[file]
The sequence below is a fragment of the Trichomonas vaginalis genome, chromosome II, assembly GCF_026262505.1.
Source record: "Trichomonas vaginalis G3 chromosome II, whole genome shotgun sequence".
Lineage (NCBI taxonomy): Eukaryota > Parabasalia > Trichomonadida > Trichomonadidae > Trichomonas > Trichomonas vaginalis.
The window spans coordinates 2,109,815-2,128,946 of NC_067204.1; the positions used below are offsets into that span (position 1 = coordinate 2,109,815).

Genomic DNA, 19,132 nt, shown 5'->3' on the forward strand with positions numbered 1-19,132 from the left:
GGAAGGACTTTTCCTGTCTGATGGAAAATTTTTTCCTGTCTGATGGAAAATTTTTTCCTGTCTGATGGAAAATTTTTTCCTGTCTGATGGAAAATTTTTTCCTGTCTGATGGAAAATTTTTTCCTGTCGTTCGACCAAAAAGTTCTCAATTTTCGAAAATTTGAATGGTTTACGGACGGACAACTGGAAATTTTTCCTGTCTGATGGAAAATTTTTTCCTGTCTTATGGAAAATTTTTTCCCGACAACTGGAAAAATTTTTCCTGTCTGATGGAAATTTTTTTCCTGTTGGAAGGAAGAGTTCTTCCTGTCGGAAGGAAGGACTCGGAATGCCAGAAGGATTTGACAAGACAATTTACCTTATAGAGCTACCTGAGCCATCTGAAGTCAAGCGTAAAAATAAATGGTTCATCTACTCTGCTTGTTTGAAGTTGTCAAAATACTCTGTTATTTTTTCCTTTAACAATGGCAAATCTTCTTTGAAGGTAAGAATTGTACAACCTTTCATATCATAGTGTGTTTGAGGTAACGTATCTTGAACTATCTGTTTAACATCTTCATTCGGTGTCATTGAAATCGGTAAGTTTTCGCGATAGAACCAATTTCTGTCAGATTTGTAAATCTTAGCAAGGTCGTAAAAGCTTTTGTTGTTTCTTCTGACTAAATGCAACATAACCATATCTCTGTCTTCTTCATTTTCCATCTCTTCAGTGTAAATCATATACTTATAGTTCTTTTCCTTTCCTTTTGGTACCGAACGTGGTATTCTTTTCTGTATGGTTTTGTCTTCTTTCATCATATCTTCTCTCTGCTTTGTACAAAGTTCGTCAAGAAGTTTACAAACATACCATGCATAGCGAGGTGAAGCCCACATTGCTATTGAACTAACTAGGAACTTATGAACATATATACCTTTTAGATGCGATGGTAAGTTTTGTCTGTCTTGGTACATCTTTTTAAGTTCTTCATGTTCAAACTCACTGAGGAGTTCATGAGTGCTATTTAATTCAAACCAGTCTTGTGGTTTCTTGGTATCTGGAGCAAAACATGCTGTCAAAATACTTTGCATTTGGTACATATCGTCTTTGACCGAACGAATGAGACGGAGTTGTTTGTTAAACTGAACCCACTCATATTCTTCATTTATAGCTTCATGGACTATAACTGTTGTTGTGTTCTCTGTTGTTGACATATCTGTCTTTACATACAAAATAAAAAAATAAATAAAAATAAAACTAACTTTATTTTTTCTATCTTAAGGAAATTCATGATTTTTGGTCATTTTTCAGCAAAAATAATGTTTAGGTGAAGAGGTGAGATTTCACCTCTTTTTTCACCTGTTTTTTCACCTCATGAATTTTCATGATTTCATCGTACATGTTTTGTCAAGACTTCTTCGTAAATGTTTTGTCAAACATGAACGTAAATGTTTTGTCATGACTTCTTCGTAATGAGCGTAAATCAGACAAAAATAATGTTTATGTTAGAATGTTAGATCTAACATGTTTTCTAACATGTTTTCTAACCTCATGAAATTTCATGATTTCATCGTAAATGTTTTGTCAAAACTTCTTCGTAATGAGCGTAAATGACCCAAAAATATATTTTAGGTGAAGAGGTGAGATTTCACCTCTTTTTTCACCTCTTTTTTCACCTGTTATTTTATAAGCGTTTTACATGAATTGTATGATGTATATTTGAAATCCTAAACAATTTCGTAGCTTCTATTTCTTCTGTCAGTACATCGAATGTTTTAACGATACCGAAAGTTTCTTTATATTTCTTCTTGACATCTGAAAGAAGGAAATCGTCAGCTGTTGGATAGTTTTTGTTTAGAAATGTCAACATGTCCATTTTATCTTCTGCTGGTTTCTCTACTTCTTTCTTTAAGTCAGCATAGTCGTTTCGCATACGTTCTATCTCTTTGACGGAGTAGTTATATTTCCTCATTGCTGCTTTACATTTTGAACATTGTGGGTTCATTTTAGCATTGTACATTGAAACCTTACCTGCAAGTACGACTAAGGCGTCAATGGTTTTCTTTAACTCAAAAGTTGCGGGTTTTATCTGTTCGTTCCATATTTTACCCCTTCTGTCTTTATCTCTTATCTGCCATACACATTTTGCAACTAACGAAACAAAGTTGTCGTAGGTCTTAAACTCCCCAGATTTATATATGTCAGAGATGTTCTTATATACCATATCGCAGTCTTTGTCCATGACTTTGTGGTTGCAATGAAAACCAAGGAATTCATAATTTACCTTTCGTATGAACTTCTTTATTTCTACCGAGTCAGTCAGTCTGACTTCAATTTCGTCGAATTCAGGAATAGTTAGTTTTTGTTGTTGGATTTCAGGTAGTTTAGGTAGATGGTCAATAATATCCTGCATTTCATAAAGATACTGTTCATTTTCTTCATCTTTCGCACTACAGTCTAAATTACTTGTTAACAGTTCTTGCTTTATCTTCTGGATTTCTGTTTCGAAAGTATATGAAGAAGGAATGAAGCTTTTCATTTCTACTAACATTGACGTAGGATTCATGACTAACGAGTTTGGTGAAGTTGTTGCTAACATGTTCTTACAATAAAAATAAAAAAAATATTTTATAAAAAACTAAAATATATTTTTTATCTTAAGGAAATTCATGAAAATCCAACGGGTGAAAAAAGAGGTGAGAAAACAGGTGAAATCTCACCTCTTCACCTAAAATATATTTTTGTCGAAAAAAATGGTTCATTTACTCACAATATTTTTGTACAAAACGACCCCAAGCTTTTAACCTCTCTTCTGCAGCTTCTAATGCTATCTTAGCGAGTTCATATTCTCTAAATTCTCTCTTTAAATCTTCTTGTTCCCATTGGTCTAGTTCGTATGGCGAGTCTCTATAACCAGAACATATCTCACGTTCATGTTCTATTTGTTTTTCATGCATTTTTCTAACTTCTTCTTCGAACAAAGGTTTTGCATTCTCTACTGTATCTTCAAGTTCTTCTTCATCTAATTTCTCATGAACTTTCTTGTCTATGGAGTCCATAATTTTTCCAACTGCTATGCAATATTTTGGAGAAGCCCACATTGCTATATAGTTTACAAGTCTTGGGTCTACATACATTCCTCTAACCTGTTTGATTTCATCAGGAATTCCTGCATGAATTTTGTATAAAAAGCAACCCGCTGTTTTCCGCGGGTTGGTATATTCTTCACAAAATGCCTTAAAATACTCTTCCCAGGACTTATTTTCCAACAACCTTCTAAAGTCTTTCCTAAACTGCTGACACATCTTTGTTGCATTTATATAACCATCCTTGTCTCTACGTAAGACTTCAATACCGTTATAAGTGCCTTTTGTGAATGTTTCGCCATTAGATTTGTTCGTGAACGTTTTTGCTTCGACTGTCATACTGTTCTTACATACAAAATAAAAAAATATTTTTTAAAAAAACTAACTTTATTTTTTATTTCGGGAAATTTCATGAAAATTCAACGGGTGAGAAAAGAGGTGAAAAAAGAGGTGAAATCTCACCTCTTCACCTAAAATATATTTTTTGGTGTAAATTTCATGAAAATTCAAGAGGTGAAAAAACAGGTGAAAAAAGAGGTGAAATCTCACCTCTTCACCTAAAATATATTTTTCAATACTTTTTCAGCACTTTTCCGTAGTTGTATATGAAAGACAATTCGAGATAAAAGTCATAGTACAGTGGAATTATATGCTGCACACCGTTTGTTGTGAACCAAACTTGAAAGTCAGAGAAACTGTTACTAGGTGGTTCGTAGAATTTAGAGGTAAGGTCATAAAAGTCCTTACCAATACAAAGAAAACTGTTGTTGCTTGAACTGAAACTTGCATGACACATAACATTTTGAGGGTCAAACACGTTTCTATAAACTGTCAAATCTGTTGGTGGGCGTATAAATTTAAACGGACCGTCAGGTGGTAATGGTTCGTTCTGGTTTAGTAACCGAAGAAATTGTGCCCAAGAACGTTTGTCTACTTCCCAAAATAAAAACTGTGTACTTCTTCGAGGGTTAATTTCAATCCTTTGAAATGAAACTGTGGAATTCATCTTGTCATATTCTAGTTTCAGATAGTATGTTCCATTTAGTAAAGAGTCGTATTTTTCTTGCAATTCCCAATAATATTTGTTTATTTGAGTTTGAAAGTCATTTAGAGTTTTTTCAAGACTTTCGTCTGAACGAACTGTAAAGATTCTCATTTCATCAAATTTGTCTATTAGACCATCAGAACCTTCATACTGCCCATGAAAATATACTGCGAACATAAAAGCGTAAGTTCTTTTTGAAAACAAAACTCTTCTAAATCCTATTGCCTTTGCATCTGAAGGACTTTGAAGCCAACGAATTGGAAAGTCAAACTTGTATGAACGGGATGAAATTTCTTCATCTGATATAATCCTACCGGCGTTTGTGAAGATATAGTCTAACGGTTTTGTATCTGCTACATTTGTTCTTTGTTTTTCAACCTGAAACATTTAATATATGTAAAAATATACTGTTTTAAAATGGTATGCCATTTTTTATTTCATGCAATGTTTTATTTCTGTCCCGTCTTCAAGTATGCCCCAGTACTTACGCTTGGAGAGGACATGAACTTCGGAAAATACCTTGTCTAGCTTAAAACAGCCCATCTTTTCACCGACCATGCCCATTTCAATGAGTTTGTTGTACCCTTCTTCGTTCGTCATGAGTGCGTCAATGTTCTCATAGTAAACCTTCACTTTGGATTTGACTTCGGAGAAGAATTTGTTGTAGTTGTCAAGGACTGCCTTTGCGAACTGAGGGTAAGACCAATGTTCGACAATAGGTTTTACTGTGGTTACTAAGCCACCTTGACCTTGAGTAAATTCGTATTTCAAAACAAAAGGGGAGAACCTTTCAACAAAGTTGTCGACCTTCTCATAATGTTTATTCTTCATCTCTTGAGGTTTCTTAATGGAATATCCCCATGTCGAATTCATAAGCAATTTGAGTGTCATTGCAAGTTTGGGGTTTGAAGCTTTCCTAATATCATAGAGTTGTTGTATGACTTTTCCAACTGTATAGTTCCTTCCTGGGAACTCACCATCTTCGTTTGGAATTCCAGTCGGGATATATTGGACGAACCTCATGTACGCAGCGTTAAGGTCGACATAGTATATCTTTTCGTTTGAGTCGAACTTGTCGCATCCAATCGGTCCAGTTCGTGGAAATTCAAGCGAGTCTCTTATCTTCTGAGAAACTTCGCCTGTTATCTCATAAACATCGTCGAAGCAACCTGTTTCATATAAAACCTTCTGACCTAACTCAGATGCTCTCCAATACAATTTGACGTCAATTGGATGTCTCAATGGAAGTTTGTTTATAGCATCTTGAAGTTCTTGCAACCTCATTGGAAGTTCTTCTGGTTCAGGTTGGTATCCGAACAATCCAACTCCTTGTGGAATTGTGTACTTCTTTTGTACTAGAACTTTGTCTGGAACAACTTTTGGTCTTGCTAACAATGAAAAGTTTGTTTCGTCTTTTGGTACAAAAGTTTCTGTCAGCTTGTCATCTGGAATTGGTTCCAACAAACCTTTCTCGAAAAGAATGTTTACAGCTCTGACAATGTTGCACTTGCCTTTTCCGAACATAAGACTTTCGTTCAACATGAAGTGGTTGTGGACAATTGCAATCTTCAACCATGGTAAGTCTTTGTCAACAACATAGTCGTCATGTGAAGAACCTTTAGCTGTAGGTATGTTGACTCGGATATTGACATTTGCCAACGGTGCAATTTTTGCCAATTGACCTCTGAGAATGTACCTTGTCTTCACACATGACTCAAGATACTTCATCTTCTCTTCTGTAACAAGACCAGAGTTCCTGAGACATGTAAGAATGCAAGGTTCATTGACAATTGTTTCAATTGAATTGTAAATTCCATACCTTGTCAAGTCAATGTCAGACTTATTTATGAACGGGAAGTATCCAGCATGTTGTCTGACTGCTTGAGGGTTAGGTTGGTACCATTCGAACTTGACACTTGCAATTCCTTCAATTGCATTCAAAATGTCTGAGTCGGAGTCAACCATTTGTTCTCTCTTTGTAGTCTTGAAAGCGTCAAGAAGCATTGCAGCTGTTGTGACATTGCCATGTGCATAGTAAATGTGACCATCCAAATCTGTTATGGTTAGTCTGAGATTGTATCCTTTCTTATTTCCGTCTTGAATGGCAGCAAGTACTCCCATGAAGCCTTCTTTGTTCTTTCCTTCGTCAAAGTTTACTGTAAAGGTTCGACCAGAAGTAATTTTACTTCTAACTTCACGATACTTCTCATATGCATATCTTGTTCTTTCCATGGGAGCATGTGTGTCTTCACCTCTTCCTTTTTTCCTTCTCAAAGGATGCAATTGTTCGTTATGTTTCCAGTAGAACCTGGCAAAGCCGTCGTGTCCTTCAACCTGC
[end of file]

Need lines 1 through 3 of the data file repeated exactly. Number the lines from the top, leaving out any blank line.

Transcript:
The sequence below is a fragment of the Trichomonas vaginalis genome, chromosome II, assembly GCF_026262505.1.
Source record: "Trichomonas vaginalis G3 chromosome II, whole genome shotgun sequence".
Lineage (NCBI taxonomy): Eukaryota > Parabasalia > Trichomonadida > Trichomonadidae > Trichomonas > Trichomonas vaginalis.